As an Apple hardware enthusiast, I’ve always admired the elegance and durability of their products, especially my trusty 2011 MacBook Air – the very one I’m using to write this post. Unfortunately, the passage of time means that official macOS support for older devices eventually wanes, which led me to explore Linux distributions as a viable alternative. In my quest to find the best fit for my MacBook Air, I’ve tried various distributions like Elementary OS, Ubuntu, and Pop!_OS. Yet, after giving Linux Mint another chance, I’ve found that its combination of stability, a lightweight desktop environment, and customizability makes it the top choice for my MacBook Air. Let me share my experience and explain why Linux Mint has captured my attention.
Stability and Well-Supported OS
Linux Mint is based on Ubuntu LTS, ensuring a stable and reliable operating system. This rock-solid foundation provides confidence in the system’s performance and security. The vibrant and active Linux Mint community and development team work tirelessly to provide regular updates, patches, and support. This level of commitment means that users can rely on Linux Mint for a secure and up-to-date computing experience. Plus, the Linux Mint team develops a lot of their own software to support their desktop environment, which I’ll discuss next.
Lightweight Desktop Environment
The Cinnamon desktop environment offered by Linux Mint strikes a perfect balance between simplicity, functionality, and resource efficiency. This lightweight desktop environment ensures that older hardware, like my MacBook Air, can run smoothly without being bogged down. The user-friendly design makes it easy for those transitioning from Windows or macOS to adapt quickly, without feeling overwhelmed. Since the Linux Mint team develops the Cinnamon desktop used in the distribution, everything just works together seamlessly. This cohesion is reminiscent of my experience with Elementary OS–a distribution I could love if it had better software support in their App Store.
Customizability and Widgets
One of the standout features of Linux Mint is its extensive customizability. The Cinnamon desktop environment allows users to personalize their experience with a wide array of settings, themes, and extensions. Additionally, Linux Mint boasts an impressive collection of widgets, providing users with numerous options to enhance their desktop and improve productivity. This level of customizability sets Linux Mint apart from other Linux distributions, catering to individual preferences and needs. It rivals KDE in terms of customization and seems easier to make your own than the Gnome desktop environment.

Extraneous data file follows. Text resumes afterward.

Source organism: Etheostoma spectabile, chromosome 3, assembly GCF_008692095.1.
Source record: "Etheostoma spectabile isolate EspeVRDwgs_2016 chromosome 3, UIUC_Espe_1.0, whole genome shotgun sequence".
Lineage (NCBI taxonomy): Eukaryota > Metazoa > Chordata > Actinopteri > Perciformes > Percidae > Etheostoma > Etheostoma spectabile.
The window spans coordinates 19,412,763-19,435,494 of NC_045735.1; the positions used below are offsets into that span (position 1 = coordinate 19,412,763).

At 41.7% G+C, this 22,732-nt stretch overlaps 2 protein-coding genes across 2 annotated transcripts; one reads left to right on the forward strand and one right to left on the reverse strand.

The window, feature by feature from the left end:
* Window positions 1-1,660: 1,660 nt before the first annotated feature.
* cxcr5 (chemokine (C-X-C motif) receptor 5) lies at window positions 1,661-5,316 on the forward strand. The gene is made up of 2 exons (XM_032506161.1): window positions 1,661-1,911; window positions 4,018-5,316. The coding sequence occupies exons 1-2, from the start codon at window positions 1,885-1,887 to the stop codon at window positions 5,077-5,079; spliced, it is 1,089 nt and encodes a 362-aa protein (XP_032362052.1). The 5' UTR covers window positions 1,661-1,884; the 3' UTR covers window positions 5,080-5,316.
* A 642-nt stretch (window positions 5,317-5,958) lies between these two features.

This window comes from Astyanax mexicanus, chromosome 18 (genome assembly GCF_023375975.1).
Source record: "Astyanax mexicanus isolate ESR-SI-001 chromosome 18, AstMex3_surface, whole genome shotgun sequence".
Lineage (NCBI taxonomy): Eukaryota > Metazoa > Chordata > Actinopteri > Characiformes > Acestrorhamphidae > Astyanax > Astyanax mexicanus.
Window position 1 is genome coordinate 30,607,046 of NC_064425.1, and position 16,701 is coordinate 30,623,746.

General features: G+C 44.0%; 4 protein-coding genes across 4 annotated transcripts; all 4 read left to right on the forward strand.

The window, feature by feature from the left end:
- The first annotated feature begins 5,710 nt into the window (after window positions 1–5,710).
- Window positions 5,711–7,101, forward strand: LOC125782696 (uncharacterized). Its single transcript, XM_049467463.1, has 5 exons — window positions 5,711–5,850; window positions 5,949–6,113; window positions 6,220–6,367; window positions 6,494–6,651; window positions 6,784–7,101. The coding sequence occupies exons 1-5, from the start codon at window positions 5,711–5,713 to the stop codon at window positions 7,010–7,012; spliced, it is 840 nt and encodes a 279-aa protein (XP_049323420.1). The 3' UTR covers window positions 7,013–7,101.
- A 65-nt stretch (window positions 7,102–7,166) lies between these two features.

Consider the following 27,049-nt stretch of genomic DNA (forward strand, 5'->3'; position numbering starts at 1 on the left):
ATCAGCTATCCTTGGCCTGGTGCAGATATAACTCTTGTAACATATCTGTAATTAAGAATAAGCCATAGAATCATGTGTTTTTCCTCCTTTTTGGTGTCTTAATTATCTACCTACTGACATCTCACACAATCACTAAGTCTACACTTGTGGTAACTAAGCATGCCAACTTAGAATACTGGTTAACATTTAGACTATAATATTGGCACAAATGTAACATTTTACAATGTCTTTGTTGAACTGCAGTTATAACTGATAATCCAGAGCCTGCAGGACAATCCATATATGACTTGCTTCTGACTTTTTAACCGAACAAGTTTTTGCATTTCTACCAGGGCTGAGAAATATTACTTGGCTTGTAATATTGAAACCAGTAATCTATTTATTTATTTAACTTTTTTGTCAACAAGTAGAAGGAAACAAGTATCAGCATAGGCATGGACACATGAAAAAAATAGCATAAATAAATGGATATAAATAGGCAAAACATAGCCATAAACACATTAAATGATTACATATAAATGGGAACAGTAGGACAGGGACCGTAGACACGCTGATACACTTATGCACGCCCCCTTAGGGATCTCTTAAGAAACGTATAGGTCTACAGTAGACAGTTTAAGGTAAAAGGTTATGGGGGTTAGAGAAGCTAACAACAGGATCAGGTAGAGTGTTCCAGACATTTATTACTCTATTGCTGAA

Enhancing Trackpad Support with Additional Software
While Linux Mint does not offer seamless trackpad support for the MacBook Air out of the box, there is additional software available to address this issue. By installing a few packages, users can unlock gesture support and customize trackpad settings to suit their preferences. Although this requires some extra effort, the benefits of Linux Mint’s stability, lightweight desktop environment, and customizability make it well worth the investment. I personally used touchegg and Touché to get the functionality I wanted.
After revisiting Linux Mint and experiencing its well-supported, stable OS, lightweight desktop environment, and extensive customizability, I’ve concluded that it is a better Linux distribution for my old MacBook Air. Although trackpad support requires some additional software, the overall benefits far outweigh this minor drawback. I encourage fellow old MacBook users in search of a modern, secure, and user-friendly Linux alternative to give Linux Mint a try. You may find that it’s the perfect fit for your needs as well.
2 thoughts on “Embracing Linux Mint for My Old MacBook Air: Stability, Customizability, and a Lightweight Desktop Environment”
I have Manjaro KDE in my 2011 15″ MBP.
He is running fine.
The 2011 battery still had juice for 4 hours!!
Did have a lot of trouble with Wi-Fi and still have with “suspend”.
AUR is “confuse” and for example, I am not able to install (mbpfan) and others “patch”.
Since I am no Linux expert and I don’t remember what I did, I will try another distro in another 2011 MBP.
I like and use Kubuntu in a PC without any problem, but when I try in my MBP (2011 GPU problem), I have a black screen on boot.
So I will try Linux Mint in other MBP.
Admittedly, I have issues with suspend, too. When I shut the lid to my 2011 MBA and then leave it for a few days, when I return sometimes the mouse will not work and I have to hard power-cycle it. I’ve gotten into the habit of shutting the system down if I know I might not touch it for any extended period of time.